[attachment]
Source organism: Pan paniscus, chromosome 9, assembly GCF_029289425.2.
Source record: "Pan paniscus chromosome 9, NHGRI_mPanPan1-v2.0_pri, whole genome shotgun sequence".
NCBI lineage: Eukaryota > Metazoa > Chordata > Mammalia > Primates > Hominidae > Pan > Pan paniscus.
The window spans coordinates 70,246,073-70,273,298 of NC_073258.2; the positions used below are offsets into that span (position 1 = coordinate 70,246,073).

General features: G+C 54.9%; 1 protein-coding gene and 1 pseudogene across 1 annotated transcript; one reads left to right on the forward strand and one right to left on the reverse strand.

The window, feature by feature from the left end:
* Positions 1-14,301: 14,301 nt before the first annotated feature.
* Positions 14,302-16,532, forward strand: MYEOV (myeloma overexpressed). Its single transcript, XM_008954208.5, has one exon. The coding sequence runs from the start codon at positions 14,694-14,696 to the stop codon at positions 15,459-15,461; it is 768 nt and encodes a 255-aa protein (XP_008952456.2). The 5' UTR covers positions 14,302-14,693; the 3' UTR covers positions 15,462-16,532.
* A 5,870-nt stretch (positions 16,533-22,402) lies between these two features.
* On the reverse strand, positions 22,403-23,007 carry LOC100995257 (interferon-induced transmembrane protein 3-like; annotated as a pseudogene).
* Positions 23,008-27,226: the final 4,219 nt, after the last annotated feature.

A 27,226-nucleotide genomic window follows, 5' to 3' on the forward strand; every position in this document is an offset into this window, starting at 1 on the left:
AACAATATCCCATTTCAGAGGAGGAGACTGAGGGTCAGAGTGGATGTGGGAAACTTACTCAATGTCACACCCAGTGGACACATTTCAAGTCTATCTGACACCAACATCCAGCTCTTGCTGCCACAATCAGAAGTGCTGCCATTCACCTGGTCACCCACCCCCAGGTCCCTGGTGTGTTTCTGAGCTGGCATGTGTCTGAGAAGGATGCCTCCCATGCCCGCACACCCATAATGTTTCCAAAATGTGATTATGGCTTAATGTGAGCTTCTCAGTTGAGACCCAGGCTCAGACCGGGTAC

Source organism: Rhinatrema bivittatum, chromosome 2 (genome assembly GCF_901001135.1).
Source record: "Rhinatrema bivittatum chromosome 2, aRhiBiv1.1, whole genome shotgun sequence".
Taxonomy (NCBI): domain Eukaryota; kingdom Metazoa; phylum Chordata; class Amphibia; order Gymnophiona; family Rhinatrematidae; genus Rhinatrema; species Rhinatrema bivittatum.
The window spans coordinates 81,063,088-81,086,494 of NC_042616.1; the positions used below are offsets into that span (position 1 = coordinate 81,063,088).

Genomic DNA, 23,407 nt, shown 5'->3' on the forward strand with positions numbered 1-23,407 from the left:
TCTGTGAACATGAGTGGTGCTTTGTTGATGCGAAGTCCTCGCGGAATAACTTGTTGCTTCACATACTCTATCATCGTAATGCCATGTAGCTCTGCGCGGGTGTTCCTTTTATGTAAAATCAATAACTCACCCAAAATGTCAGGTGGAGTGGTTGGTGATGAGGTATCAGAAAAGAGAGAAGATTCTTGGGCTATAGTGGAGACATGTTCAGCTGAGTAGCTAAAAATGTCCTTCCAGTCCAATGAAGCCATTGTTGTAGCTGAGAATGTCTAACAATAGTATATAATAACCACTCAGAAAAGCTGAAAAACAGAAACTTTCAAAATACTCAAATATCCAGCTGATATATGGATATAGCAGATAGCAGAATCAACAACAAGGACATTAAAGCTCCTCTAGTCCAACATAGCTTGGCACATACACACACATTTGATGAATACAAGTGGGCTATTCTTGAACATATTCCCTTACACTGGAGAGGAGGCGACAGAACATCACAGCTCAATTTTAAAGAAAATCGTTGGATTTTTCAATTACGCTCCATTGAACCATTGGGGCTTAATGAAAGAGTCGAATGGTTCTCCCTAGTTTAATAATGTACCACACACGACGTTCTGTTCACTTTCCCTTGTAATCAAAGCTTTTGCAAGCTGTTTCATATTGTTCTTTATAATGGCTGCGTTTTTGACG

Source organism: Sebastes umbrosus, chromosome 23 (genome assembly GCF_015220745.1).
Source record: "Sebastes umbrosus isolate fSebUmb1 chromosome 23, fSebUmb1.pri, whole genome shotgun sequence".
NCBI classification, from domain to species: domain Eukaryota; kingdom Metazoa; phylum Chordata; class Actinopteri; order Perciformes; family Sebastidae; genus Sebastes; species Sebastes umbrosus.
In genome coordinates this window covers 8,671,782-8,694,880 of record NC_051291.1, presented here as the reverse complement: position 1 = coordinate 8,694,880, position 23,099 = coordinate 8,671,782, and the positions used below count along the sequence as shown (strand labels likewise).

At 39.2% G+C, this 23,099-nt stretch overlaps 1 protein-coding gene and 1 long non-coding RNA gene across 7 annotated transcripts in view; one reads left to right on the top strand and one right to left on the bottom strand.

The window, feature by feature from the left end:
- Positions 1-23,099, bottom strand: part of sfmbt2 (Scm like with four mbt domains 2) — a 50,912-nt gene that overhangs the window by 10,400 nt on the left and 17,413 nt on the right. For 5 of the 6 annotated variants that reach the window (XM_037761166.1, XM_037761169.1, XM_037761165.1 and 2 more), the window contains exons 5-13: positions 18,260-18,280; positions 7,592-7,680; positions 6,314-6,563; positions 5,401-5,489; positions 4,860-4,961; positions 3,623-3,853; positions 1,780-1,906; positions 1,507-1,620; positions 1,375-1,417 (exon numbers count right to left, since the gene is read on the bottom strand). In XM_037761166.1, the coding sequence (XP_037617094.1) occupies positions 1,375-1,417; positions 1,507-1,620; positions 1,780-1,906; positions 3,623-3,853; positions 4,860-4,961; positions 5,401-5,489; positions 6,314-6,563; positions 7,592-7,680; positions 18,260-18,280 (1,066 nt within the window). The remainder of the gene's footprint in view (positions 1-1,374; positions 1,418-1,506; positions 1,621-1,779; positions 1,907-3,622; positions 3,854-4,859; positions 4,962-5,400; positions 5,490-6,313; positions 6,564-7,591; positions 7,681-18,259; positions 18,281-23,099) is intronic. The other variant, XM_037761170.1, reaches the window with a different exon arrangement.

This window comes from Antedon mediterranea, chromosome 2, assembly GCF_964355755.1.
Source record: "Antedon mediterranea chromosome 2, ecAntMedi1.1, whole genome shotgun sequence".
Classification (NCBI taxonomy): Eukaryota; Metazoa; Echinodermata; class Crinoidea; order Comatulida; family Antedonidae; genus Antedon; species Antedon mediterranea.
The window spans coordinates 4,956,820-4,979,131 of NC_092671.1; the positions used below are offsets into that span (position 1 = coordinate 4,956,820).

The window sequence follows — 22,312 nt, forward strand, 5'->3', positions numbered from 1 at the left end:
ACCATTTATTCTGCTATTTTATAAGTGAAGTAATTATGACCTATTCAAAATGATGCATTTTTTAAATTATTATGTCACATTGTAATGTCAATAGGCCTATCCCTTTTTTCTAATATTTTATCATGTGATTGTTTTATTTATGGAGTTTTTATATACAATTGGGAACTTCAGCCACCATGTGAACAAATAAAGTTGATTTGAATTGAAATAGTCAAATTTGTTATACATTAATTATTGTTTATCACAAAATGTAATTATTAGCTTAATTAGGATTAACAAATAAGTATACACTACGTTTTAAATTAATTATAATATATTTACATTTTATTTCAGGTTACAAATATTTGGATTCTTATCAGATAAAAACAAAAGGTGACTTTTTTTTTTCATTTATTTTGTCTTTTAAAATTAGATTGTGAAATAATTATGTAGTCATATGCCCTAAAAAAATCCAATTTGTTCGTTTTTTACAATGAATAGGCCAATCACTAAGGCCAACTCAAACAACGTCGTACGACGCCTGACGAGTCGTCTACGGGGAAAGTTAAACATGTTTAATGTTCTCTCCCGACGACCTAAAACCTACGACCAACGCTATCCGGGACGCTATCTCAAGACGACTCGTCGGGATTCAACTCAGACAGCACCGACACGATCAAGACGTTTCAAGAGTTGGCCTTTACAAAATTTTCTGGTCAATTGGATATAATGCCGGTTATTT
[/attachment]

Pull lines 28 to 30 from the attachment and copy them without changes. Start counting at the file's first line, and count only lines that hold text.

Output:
Source record: "Antedon mediterranea chromosome 2, ecAntMedi1.1, whole genome shotgun sequence".
Classification (NCBI taxonomy): Eukaryota; Metazoa; Echinodermata; class Crinoidea; order Comatulida; family Antedonidae; genus Antedon; species Antedon mediterranea.
The window spans coordinates 4,956,820-4,979,131 of NC_092671.1; the positions used below are offsets into that span (position 1 = coordinate 4,956,820).